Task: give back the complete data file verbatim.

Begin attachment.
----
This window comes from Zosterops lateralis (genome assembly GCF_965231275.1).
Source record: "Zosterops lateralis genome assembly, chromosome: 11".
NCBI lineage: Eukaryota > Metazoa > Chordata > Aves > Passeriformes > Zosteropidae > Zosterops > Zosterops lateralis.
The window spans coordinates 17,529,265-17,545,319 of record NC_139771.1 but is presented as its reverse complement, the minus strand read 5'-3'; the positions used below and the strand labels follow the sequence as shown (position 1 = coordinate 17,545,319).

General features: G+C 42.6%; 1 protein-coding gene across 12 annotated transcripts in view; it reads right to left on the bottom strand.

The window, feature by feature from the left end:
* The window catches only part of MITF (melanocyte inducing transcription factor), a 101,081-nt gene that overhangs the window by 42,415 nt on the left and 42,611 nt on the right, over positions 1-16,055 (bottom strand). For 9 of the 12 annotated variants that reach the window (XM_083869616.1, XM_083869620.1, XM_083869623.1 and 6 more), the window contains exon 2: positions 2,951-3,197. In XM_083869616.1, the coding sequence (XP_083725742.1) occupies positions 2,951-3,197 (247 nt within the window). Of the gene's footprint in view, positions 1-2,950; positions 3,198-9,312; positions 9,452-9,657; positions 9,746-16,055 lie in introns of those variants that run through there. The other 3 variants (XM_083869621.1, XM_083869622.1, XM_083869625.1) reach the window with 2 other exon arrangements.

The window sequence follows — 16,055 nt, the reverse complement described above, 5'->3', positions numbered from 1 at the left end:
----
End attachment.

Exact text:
This window comes from Zosterops lateralis (genome assembly GCF_965231275.1).
Source record: "Zosterops lateralis genome assembly, chromosome: 11".
NCBI lineage: Eukaryota > Metazoa > Chordata > Aves > Passeriformes > Zosteropidae > Zosterops > Zosterops lateralis.
The window spans coordinates 17,529,265-17,545,319 of record NC_139771.1 but is presented as its reverse complement, the minus strand read 5'-3'; the positions used below and the strand labels follow the sequence as shown (position 1 = coordinate 17,545,319).

General features: G+C 42.6%; 1 protein-coding gene across 12 annotated transcripts in view; it reads right to left on the bottom strand.

The window, feature by feature from the left end:
* The window catches only part of MITF (melanocyte inducing transcription factor), a 101,081-nt gene that overhangs the window by 42,415 nt on the left and 42,611 nt on the right, over positions 1-16,055 (bottom strand). For 9 of the 12 annotated variants that reach the window (XM_083869616.1, XM_083869620.1, XM_083869623.1 and 6 more), the window contains exon 2: positions 2,951-3,197. In XM_083869616.1, the coding sequence (XP_083725742.1) occupies positions 2,951-3,197 (247 nt within the window). Of the gene's footprint in view, positions 1-2,950; positions 3,198-9,312; positions 9,452-9,657; positions 9,746-16,055 lie in introns of those variants that run through there. The other 3 variants (XM_083869621.1, XM_083869622.1, XM_083869625.1) reach the window with 2 other exon arrangements.

The window sequence follows — 16,055 nt, the reverse complement described above, 5'->3', positions numbered from 1 at the left end: